It is my solemn conviction, and the conviction of the missionaries whom I have consulted, that the chief obstacle to missionary devotement does not lie in any mental or bodily disqualification; nor in any providential hindrances; nor in any legitimate inference from the revealed purposes and commands of God; but simply in a want of adequate zeal and self-denial. To renounce friends and country, and all the blessings of civilization ; and to spend their days amid labours and sacrifices, where nothing but an unwavering faith can sustain the soul, presents a prospect so unattractive, that multitudes readily conclude they can be useful at home, and are not called to foreign service. They overlook the high privilege of not only living to God, but of deriving their happiness directly from him. The “ hundred fold” promised to those who leave all for Christ, and the brighter assurance of the life everlasting, are not taken into the estimate.

I fear there is something extremely deficient in the spirit of the ministry. Where is the burning devotion-- the self-consuming zeal of apostolic days ? And what short of this ardour and exclusive consecration to the interests of our Redeemer's kingdom can the ministry allow ? Having first reconciled us unto himself-unto his own purposes of mercy to the world, God commits unto us the word of reconciliation. To know nothing but Jesus Christ, and him crucified, is the chief requisite of the ministry. And since this ministry was established for the equal benefit of the world, we have no liberty to choose our places.

But alas, many do indulge their feelings and fancies even in this sacred office. Thousands who enter the ministry, are indisposed to the sacrifices it demands. Without any sufficient reason, they refuse to devote themselves to the salvation of the heathen. I speak from experience. Ask all who have carefully counted the cost of this undertaking, and they will tell you, how great was the struggle of their souls in overcoming all reluctance.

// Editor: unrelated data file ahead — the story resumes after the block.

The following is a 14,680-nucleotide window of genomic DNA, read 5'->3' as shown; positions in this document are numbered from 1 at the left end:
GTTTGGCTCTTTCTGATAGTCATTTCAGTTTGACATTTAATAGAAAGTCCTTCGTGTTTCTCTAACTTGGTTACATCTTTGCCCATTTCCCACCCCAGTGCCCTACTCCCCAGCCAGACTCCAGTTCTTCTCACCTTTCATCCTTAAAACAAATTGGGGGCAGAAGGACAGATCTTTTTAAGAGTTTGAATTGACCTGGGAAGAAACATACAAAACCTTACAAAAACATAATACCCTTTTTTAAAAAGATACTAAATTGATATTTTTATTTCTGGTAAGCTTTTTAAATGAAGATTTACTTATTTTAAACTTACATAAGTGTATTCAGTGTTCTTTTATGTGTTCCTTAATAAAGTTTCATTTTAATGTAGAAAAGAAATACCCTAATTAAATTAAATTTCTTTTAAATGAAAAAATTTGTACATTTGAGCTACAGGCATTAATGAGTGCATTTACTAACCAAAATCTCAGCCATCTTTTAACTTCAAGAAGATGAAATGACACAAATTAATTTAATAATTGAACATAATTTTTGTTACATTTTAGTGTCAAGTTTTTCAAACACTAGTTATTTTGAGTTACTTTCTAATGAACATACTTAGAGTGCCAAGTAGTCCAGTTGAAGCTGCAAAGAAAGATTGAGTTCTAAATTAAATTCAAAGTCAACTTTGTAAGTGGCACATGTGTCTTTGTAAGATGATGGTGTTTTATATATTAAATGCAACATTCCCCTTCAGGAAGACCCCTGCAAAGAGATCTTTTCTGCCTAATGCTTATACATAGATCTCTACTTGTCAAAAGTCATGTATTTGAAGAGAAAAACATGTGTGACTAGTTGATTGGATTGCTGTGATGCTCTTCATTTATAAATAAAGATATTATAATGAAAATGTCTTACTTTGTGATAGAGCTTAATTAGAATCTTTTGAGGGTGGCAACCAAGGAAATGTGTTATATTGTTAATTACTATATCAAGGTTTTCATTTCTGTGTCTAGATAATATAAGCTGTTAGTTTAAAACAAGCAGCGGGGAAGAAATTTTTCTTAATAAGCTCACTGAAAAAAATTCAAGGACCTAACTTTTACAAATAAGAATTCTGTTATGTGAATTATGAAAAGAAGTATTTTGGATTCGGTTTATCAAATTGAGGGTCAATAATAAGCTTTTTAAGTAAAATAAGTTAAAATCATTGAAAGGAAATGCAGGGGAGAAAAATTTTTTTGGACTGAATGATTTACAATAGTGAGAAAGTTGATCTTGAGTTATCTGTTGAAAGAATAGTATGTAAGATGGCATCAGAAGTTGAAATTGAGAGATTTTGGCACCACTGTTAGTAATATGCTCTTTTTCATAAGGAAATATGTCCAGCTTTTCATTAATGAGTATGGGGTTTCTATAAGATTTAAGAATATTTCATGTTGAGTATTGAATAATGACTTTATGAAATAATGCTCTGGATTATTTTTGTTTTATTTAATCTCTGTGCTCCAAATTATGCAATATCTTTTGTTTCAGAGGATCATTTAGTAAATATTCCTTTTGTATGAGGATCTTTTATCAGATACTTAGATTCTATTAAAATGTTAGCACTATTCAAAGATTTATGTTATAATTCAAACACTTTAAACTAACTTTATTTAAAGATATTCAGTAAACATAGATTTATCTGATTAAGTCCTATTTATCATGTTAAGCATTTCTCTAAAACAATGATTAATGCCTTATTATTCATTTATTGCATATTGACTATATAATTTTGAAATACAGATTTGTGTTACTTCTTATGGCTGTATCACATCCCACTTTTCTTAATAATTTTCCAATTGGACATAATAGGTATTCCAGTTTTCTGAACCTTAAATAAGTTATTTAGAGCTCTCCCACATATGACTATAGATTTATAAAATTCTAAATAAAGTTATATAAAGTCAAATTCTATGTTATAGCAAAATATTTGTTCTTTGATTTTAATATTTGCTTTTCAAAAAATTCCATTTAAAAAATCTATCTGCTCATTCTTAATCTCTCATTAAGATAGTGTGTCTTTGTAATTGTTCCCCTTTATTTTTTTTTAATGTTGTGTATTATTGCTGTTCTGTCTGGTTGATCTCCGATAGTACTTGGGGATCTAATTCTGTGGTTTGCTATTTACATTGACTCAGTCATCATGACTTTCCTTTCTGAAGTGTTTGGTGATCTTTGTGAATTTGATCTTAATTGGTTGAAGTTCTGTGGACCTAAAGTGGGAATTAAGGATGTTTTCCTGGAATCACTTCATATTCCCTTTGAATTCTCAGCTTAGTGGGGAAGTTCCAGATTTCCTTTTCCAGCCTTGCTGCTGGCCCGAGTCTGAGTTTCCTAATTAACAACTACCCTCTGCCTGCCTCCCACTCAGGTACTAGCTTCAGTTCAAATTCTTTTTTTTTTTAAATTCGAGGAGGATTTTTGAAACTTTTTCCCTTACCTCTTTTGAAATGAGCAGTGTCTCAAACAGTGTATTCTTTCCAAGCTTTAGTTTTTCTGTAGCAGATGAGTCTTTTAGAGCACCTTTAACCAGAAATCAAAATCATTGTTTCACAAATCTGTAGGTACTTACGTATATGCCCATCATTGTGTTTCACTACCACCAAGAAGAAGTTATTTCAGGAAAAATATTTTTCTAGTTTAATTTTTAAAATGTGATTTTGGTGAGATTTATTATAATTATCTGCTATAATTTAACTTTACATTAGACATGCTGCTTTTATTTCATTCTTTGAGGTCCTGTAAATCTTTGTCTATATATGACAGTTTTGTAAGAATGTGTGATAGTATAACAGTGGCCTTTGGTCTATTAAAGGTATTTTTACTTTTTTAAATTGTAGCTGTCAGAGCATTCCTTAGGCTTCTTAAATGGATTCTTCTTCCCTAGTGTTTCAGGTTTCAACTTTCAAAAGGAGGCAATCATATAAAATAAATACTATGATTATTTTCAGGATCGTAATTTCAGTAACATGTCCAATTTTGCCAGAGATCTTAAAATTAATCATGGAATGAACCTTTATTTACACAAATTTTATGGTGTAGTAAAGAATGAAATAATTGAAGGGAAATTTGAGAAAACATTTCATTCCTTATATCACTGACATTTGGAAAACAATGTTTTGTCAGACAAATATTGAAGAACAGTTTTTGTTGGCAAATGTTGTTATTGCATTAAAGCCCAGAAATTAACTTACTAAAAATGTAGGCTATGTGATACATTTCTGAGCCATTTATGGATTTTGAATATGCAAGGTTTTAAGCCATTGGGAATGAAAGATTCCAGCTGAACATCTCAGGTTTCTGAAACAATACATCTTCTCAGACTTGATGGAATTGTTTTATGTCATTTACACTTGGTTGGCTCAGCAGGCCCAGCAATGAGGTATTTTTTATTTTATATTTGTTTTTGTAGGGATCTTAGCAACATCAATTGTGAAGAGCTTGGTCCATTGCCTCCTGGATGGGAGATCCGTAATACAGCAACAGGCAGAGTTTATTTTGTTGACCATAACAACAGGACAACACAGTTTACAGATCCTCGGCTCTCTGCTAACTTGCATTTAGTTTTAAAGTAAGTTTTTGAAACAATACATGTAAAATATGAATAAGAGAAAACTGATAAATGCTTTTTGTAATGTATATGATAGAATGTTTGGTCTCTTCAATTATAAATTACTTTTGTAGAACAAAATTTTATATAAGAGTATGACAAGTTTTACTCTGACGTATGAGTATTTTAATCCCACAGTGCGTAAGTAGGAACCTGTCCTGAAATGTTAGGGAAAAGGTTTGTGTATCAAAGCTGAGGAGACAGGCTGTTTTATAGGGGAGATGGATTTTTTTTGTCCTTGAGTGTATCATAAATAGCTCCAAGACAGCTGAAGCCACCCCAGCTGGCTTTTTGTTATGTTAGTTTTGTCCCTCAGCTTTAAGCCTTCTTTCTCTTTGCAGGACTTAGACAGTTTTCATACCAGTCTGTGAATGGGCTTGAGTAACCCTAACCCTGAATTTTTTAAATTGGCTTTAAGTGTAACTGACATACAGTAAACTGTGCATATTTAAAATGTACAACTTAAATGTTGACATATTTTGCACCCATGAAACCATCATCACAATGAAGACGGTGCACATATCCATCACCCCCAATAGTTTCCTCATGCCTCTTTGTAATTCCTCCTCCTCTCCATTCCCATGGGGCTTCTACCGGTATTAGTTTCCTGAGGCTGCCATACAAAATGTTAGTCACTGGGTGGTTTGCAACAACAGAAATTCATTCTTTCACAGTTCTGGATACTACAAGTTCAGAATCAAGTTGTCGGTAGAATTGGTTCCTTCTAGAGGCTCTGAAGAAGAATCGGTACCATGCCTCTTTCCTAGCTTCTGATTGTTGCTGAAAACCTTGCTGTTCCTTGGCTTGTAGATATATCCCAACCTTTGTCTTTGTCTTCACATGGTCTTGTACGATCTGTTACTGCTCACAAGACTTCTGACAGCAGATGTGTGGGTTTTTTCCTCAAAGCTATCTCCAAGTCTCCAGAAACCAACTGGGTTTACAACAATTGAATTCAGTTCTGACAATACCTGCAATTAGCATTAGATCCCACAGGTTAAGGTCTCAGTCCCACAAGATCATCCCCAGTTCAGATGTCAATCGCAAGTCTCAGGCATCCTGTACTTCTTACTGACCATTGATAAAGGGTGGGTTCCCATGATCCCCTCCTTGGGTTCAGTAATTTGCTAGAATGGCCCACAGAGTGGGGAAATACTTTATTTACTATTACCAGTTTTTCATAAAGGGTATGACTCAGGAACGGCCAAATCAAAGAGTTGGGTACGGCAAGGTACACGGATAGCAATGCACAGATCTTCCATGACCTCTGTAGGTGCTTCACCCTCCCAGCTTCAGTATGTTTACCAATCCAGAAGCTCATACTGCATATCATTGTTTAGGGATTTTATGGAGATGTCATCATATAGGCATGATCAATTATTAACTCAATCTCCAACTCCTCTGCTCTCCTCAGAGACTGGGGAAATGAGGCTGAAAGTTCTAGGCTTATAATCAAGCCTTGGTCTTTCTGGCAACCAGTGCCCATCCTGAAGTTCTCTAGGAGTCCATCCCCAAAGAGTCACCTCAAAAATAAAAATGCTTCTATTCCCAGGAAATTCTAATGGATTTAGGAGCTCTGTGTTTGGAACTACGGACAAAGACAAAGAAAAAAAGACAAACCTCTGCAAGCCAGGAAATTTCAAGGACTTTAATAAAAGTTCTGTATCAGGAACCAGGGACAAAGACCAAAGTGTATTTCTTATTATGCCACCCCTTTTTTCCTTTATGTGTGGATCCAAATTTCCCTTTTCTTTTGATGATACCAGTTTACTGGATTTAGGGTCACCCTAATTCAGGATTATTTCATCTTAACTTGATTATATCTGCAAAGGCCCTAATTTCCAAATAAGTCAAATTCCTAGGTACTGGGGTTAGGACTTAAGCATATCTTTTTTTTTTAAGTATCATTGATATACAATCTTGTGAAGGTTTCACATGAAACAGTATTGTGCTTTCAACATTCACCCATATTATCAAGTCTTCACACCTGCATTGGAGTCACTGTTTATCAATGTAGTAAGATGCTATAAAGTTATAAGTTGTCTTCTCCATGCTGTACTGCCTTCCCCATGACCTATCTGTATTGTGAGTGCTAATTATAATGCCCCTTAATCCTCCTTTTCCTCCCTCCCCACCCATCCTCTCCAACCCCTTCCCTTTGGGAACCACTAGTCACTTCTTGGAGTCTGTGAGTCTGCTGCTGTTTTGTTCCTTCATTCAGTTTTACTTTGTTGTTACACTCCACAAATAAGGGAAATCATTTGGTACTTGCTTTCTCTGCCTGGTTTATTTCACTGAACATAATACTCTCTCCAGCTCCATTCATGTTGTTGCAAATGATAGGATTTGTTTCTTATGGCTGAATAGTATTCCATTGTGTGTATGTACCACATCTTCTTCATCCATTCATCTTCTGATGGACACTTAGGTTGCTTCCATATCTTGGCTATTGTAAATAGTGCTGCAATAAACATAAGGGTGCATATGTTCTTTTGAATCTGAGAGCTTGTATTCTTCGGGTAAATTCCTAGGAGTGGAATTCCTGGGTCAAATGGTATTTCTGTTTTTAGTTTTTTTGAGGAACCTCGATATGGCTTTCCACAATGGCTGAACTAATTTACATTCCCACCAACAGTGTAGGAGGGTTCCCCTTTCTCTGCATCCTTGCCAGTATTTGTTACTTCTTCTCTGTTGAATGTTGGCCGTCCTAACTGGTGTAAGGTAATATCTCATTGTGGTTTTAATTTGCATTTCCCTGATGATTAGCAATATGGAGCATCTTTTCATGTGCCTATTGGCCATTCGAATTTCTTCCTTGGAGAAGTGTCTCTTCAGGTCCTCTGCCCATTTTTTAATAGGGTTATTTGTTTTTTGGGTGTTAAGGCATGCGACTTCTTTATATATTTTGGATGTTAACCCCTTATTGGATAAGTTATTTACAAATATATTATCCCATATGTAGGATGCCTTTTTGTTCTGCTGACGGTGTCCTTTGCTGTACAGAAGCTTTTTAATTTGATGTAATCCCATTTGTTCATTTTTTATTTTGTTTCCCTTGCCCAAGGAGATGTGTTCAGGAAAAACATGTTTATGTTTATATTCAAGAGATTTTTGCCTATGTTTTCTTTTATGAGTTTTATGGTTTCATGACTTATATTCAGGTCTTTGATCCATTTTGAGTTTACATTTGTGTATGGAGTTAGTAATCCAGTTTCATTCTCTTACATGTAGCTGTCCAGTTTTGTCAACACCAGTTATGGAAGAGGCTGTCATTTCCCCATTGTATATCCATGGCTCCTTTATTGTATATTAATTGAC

Let those who believe the contrary explain why some go, while others who are under equal obligations, and who meet with no greater obstacles, remain. Why do the same persons, who had declined this work, yield at last to arguments which they had repeatedly heard before ; but which now for the first time penetrate their hearts? Why do so many young men, who commenced their literary career, full of missionary ardour, frequently lose all their zeal, as worldly ambition increases, and their neglected piety declines ?

Why are the most devoted and self-denying students in our institutions so much more easily persuaded to become foreign missionaries than those of an inferior grade of piety? Why are the most holy men and women in the churches the chief supporters of missions; and why are those religious communities the most interested and active in this work, where “ the spirit of Christ” most powerfully prevails? I wish no other argument in favour of the spirit of missions, than its affinity or identity with the purest, holiest exercises of the soul. I desire no other means of increasing this zeal a hundred fold, than the outpouring of God's Spirit upon our churches and institutions of learning.

Oh that all our young ministers and students were like Amaziah, who,“ willingly offered himself” to the service of the Lord; or Peter and his brethren, who “ left all” to follow Christ; or Paul, who when called to his missionary work, 66 conferred not with flesh and blood !"

Oh that the mind of that blessed Redeemer were in them, who, “though he was in the form of